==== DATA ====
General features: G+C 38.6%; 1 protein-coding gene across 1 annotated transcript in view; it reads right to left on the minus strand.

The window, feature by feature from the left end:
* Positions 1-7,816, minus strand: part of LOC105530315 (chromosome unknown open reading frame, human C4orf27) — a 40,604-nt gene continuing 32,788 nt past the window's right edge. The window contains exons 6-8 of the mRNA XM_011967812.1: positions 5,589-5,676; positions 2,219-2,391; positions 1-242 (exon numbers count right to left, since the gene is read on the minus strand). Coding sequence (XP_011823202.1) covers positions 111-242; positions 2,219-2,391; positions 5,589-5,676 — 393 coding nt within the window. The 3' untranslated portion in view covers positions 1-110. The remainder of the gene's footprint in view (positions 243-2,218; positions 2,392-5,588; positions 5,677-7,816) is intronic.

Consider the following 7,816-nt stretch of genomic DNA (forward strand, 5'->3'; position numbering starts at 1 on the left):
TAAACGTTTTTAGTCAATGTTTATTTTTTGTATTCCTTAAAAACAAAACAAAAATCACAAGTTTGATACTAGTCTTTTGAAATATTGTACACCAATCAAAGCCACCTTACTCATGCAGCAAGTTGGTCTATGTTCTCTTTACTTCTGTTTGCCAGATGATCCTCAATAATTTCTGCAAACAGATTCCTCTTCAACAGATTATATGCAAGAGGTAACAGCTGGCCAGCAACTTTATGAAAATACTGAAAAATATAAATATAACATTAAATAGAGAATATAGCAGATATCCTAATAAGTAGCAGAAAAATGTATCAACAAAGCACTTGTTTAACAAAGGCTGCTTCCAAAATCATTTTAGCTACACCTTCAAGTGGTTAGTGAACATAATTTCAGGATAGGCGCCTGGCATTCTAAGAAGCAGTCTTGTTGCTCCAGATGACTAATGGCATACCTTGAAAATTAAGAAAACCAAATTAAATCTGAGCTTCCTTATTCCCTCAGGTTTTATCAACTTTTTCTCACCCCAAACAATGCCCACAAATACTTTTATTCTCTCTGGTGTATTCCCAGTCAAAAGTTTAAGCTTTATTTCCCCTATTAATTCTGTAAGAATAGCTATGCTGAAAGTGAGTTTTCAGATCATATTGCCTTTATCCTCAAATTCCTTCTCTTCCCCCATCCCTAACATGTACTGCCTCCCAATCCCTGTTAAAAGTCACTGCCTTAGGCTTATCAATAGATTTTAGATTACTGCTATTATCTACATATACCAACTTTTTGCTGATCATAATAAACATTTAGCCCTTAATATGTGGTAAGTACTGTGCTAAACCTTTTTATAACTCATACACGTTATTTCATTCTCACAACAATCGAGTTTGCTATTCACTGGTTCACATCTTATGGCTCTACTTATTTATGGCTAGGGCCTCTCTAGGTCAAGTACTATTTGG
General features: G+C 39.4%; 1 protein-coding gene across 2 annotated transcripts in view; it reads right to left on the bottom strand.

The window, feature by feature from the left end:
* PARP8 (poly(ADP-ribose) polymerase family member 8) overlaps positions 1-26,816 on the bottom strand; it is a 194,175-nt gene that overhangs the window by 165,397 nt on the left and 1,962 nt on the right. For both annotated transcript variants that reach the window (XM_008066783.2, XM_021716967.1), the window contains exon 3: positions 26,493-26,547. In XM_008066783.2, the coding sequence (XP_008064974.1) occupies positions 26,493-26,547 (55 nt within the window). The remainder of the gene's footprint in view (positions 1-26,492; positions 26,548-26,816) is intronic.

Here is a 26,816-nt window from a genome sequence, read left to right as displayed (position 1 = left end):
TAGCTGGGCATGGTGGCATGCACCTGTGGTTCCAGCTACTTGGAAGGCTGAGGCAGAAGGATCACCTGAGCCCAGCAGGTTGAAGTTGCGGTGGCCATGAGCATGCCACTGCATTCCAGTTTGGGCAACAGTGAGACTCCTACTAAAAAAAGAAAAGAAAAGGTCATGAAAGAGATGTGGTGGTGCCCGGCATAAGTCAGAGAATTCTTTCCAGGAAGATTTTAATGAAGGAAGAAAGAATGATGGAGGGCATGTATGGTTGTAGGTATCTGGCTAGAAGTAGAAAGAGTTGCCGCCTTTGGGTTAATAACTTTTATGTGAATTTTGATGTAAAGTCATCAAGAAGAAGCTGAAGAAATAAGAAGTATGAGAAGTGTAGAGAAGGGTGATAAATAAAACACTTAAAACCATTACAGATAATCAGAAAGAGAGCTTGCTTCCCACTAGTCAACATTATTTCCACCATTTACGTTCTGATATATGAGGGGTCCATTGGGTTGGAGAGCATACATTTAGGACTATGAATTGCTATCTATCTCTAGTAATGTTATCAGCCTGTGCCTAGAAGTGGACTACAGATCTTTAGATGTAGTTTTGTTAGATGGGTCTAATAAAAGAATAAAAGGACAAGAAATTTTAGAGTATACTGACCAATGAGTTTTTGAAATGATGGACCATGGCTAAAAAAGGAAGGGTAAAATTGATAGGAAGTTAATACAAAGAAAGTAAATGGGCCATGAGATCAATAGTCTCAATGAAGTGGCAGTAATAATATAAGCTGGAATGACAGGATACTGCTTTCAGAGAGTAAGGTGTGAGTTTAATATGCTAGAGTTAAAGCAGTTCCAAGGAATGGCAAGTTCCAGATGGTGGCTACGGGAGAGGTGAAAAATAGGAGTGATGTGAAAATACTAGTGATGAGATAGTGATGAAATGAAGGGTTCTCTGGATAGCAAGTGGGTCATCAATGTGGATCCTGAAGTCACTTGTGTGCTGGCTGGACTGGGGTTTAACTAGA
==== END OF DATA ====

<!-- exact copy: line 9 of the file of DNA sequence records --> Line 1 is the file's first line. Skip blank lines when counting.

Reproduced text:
Here is a 26,816-nt window from a genome sequence, read left to right as displayed (position 1 = left end):